you filed or the due date of your tax return, whichever is
later. Always consult your tax preparer, if you have questions.
Receipts not related to refunds or extended warranties can
be set aside for shredding. Do you have a pile of credit card
offers taking up space in a drawer? Get them ready for
So, once you decide what you need to shred, how do you
handle it all? Tearing the documents in half and throwing
them out is not the way to go! A home shredder is a good
idea. It is recommended that you buy a shredder that
crosscuts. In other words, you want all that paper ending up
looking like confetti, and not in strips. Home machines are
not typically heavy-duty, so be careful as to how much you
shred at a time. If your shredder is not equipped to take on
staples or other metal, be careful to remove them from the
paper to avoid damaging the blades. If you have a lot of
sensitive documents, many communities now offer Shred
events. They enable you to drop off your documents for
shredding for free, or for a small fee, and even watch it
being shredded while you wait.
Highly sensitive documents (social security cards, passports,
birth certificates, wills) should be locked up in a fireproof file
cabinet or lockbox. Gather all other pertinent papers, like
insurance forms, tax documents, mortgages, and put them in
a secure location. Inform trusted family members where the
documents are located and/or location of a key for the secure
file cabinet or lockbox.
A little planning this spring, alongside your traditional
cleaning, can set you up for a great financial year!
8 Steps for First Line of Defense against Credit Card Fraud
With all the news about breaches in security from popular places such as Target and Michaels, you may be wondering, how on earth did that happen and what can I do to protect my accounts?
Cardholder diligence and account monitoring is becoming more important as the first line of defense in fraud mitigation. Manatee Community Federal Credit Union wants you to be aware of steps you can take to decrease the chances of this from happening to you:
8 Steps for first line of Defense against Credit Card Fraud
- Monitor activity on your accounts regularly. Fraudsters are becoming savvier at avoiding detection of fraud monitoring programs by following transaction spending patterns that are similar to cardholders as well as by using less popular merchants that may not be monitored as heavily.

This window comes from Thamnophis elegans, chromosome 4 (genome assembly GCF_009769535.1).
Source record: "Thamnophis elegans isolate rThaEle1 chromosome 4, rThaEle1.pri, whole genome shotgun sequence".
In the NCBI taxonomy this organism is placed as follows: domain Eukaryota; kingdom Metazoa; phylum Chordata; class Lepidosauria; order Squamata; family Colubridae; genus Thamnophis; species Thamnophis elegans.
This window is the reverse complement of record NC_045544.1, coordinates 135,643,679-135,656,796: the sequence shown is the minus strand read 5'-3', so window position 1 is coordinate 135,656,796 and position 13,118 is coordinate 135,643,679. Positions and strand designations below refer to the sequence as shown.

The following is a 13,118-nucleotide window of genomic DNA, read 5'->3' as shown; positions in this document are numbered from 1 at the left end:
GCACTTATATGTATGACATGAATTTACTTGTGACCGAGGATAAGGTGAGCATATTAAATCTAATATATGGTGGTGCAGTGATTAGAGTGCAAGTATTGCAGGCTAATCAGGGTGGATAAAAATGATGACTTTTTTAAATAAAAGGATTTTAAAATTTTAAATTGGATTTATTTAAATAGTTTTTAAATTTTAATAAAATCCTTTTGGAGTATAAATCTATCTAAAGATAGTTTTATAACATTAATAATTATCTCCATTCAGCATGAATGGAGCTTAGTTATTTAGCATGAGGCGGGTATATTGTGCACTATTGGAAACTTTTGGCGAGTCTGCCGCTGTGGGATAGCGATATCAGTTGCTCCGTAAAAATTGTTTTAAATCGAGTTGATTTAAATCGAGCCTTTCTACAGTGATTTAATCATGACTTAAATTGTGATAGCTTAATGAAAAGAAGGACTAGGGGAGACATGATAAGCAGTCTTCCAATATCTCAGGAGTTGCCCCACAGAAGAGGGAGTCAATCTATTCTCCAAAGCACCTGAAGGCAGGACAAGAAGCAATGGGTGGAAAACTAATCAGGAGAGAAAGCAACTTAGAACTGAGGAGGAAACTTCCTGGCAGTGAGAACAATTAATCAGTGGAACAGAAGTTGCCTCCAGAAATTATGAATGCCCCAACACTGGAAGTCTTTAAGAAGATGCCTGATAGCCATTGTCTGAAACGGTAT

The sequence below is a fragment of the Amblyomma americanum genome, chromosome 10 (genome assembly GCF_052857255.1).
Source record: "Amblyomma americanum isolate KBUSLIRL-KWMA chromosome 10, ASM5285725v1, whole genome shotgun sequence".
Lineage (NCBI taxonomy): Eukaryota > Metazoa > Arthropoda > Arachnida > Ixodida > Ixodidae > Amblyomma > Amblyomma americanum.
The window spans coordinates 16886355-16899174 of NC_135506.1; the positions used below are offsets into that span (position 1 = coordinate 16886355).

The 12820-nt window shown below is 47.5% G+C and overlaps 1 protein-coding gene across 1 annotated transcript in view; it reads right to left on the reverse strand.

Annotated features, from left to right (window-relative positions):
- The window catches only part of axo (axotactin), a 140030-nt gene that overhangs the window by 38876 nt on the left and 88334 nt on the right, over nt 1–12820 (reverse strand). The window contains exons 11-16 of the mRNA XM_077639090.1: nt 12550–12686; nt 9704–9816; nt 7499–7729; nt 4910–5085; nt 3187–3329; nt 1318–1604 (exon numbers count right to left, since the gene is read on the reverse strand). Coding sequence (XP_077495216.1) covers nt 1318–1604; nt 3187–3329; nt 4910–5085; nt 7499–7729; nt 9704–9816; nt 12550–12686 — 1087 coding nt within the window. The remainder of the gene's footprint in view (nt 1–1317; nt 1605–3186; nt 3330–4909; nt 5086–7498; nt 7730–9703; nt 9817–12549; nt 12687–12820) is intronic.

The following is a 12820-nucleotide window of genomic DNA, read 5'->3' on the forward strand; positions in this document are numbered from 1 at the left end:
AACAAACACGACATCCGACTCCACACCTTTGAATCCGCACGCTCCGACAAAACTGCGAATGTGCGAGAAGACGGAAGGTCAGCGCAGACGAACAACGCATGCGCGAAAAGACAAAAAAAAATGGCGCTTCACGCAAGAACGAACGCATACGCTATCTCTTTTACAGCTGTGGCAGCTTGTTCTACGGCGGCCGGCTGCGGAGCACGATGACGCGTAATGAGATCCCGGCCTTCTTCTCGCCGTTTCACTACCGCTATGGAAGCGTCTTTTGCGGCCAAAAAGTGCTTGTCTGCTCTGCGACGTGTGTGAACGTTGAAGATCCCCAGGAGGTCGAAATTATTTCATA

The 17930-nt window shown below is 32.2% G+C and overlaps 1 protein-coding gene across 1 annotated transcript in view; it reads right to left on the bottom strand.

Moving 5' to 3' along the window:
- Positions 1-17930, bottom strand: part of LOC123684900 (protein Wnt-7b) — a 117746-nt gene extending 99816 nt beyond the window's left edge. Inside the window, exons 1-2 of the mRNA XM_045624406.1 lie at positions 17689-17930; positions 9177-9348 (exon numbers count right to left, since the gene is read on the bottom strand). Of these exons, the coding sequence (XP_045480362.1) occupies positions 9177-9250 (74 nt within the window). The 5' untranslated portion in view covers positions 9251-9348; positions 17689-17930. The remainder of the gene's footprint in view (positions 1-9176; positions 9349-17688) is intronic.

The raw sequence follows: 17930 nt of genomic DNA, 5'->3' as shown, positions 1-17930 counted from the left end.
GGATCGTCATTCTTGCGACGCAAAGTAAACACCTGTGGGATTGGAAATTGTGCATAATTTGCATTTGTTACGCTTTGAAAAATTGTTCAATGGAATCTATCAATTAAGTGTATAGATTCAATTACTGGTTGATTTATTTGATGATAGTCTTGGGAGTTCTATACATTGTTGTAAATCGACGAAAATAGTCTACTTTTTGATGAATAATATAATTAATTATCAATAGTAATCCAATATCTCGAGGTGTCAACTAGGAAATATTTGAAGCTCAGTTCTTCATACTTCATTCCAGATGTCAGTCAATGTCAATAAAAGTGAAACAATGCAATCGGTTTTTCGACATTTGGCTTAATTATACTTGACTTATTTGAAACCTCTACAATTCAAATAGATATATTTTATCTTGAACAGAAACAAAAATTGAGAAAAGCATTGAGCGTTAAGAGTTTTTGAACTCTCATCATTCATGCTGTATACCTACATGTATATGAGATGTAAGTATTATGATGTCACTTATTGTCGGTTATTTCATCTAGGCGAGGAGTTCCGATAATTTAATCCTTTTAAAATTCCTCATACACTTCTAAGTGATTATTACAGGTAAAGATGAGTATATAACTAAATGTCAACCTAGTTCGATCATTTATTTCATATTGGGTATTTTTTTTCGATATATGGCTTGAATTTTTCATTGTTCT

- Ensure your financial institution including Manatee Community Federal Credit Union has current contact information to reach you in case of suspect activity on your account. Manatee Community members: To report your MasterCard lost or stolen, please call 1-800-338-0566 immediately. To report your VISA® Debit card lost or stolen, please call 1-800-757-9848 immediately.
- When shopping online, do not store your login credentials or your debit/credit card information on websites.
- Ensure your login credentials (user IDs and specifically passwords) for your computer, online banking, smart phones, web sites or any system where you log in has secure, complex passwords that are difficult to guess (ex: minimum of 9 characters long using a combination of upper & lower case letters, number and characters).
- Update passwords for web sites regularly to ensure continued protection. We recommend doing this monthly.
- Be cautious of accessing personal information and of purchasing online if on an unsecured or public WiFi network.
- Ensure that personal computer and smart phone protections are kept current (ex: firewalls, anti-virus software, etc.)
- Be aware of current fraud trends related to social engineering (ex: phishing) and social networking sites (ex: Facebook).
Although nothing is guaranteed to completely safeguard you against breaches, these due diligent steps will make it more difficult for the culprits. If you need assistance or have any questions feel free to contact Manatee Community Federal Credit Union at 941-748-7704.